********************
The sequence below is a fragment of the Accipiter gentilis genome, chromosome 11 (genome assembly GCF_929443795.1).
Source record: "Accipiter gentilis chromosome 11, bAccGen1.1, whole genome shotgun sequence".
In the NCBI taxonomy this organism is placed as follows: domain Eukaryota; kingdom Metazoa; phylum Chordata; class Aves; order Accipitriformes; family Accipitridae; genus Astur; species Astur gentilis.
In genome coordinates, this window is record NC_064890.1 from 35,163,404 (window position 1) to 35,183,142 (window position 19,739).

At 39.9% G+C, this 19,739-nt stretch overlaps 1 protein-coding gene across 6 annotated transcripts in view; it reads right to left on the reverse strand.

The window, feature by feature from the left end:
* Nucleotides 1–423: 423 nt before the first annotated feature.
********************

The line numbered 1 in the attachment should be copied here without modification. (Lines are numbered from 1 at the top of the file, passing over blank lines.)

The sequence below is a fragment of the Accipiter gentilis genome, chromosome 11 (genome assembly GCF_929443795.1).